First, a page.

An Average Joe’s Hunting Shows Critique

Television      Are today’s HUNTING SHOWS the new DC politicians? Have they (the shows) really become that out of touch? In this soapbox session I will do my best to explain why I believe they have truly lost their base!

The Hunting Shows Caveat

In the following critique it will seem at times that I have had no mercy on today’s hunting shows and while that may seem like the truth from the words put in front of you please understand that there is a need for this type of entertainment and I value it just as much as the next guy/gal. The purpose of this is to open the eyes of executives and producers at these television channels and let them know that there is just as much of a demand for educational programming concerning hunting and fishing tactics without all the hoopla of product placement, catch phrases and unrealistic dream locations we must all suffer through watching now.

Outfitters

hunting showsSo how many of you are able to get off at lunch on Friday’s, run out to your hunting camp, scroll through a couple thousand trail cam photos before picking the right stand and then hop into your Kevlar shooting house placed in the middle of a 3 acre turnip patch that has been perfectly limed and fertilized? Professionals hunting with professionally managed outfitters on lush/prime property where most could pay to get a big one carries some entertainment value sure, because we get to see a bruiser drop, but what does that really teach the average hunter about improving his/her hunting? Myself, I am pretty aware if I was able to plant the current brand name food plot mix in multiple locations around a few hundred acres I would probably increase my chances. Also entertainment can come in various forms, such as a professional hunter scouting Bankhead National Forest (a large stretch of hardwoods that is difficult terrain to navigate in Northern Alabama) for a large buck (which we all know live there) setting up a set he/she thinks will work and filming the harvest of a monarch. Now that is entertainment my friends…. plus we might pick up a trick or two in the process.      While we are on the topic of the hunting show and entertainment how many shows do you watch with the intention of laughing? The reason for the question is now consider how many hunting shows have footage of the hosts standing around camp doing their best to be goofy for the cameras; and how much of the shows film time this takes up. Now this may be somewhat harsh because there are some funny hosts in the hunting industry but there are also some sunny days in Seattle.

The Setup

Hunting Setup

When you first attain a piece of land how do you approach the oncoming deer season? Do you show up and hunt? Kill big deer doing so? Even before just showing up we all can relate to how tough it can be just to secure hunting land these days. For celebrities this may come easy but wouldn’t it be nice for a show to just show us how they go about securing the properties they hunt? I believe we all know that you aren’t too successful if your approach is just show up and hunt with no scouting. Why in hunting shows are we never shown the work that goes into a sight? Wait, I should stand corrected here. I should say we are never shown the work that doesn’t have the opportunity for product placement. If we as viewers cannot be shown what seed was put in the ground and what stand was hung then we don’t need to know about it right? Wrong! I would love to know how Terry Drury or Michael Waddell walk into a set of hardwoods and pick whether to start looking for sign at the draw in the bottom or the ridgeline up top and why they did that. Why they hung their stands around the red oaks rather than the white oaks? What kind of entry/exit trail they cut to the stand? I believe if I talked to you all we could come up with some real good questions on why the set up the way they did…. all we know is that it worked…. well great, but how?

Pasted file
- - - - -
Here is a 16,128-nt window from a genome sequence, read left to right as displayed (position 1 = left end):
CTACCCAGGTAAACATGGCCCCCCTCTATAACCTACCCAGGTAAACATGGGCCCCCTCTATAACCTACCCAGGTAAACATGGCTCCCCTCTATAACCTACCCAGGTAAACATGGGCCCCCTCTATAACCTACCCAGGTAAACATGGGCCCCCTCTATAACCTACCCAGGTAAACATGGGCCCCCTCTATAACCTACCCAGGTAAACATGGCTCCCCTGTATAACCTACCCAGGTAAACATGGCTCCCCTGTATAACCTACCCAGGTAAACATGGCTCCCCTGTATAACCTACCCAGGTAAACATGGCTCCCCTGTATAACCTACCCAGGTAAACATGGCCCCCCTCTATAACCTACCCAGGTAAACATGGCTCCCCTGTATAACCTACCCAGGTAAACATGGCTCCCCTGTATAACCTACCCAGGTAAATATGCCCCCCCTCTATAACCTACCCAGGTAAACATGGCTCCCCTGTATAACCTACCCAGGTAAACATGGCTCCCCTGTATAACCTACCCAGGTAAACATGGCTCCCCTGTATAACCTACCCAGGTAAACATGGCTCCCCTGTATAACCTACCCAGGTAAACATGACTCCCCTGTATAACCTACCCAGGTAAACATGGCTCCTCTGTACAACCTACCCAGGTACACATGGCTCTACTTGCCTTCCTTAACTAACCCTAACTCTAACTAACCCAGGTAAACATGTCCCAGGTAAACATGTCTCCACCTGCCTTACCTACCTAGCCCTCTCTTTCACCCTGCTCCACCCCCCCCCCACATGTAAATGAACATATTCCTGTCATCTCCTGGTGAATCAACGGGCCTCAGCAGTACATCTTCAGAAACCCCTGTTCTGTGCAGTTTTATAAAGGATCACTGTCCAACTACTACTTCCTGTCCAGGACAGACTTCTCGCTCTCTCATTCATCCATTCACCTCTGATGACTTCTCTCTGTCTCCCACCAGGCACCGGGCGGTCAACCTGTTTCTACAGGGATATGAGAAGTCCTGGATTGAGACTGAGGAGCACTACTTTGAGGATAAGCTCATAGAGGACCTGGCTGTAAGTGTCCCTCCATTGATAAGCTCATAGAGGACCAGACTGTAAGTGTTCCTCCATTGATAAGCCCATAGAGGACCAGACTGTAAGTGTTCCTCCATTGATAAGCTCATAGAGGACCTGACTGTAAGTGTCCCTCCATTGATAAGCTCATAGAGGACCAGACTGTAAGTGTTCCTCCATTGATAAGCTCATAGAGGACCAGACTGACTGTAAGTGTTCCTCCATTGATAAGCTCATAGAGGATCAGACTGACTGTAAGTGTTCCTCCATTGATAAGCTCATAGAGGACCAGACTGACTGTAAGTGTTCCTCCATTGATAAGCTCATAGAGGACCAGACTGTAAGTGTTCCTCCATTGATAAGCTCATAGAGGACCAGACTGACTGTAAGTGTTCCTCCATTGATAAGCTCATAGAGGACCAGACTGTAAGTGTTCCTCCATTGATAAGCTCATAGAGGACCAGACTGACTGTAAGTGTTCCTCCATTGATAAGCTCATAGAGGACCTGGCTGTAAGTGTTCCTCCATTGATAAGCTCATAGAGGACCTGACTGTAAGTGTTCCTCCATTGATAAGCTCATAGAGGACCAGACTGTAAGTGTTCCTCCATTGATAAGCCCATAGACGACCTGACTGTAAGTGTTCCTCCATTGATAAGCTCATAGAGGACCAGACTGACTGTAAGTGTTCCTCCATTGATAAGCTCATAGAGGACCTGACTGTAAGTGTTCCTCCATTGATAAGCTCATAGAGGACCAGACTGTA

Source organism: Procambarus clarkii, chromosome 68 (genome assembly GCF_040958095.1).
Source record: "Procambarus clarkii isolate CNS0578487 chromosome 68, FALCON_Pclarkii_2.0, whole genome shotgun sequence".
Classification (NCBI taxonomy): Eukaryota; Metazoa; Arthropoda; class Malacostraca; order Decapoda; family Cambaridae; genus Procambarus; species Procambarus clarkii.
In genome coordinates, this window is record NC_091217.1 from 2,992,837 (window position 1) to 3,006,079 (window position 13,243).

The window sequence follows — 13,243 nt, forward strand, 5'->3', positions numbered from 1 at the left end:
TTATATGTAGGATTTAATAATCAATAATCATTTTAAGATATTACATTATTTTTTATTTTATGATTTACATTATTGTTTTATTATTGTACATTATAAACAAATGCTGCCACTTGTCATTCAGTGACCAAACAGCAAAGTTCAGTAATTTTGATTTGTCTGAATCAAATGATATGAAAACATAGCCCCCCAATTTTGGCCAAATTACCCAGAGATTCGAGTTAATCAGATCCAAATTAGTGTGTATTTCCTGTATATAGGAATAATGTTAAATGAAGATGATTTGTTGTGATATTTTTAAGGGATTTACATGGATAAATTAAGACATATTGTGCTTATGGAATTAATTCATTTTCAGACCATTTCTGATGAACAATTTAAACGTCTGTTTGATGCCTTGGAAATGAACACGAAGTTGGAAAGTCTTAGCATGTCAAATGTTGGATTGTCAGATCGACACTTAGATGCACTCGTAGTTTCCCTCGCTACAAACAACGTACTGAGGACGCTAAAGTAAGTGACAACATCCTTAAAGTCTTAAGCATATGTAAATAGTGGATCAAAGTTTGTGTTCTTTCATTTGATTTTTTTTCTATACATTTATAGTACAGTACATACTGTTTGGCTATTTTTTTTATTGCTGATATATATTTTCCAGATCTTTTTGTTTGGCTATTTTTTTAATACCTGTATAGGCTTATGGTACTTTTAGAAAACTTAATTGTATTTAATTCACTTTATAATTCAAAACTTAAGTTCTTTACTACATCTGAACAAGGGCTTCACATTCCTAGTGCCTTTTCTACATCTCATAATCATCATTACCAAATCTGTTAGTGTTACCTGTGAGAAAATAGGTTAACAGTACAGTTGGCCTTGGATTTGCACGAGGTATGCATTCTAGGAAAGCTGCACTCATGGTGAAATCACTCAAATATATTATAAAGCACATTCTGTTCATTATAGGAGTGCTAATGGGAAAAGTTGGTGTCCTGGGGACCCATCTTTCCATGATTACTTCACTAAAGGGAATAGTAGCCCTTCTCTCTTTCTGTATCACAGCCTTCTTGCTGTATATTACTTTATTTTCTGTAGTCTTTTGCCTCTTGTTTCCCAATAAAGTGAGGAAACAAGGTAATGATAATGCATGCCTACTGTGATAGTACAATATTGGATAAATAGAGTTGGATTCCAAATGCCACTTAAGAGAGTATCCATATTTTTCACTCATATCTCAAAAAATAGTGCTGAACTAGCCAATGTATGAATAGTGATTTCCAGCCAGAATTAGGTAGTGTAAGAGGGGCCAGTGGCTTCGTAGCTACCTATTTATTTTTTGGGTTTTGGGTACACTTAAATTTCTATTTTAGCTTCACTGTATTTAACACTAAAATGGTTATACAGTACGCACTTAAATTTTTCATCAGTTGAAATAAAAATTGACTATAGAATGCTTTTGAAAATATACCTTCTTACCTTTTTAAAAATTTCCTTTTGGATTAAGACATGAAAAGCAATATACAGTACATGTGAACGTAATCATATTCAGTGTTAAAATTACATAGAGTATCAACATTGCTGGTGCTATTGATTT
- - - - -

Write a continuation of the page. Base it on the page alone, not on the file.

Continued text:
Along the same lines as not telling us the work that goes into the land set up is the actual hunt set up. How many times have you heard this line or something similar in one of your frequented hunting shows “once we saw Crazy 8 we got a game plan together and put out the Reconyx cameras to know where to hang the Summits the next week”? See what happened there? Not only did we get a snazzy deer name thrown at us but two products as well. (Refer back to my first sentence, DC politicians)

Analyzing Deer, Hyperbole and Catch Phrases

Now before you gasp I am not going down the road of if it’s brown it’s down because I’m not….. I am a member of a QDMA club and firmly believe in Quality Deer Management. In my usual line of hunting shows I get so tired of hearing the analysis of deer antlers and age. The quotes like “well this buck has some nice brow tines, long G2s and he carries that mass all the way out to the G3s and just look at those kickers with these two stickers back here….”. Today’s hunting shows try to send the message that it’s not all about the antlers but at the same time promote their “record book” bucks which are based on antler size and even name the deer because of their antler characteristics. If the over-analytical antler tine jargon isn’t enough the immediate scoring is just as bad. The hosts who describe to you the number of 3.5 year old bucks on their farm who would only score 130” is enough to make me watch HGTV and I’m not in the middle of a remodel.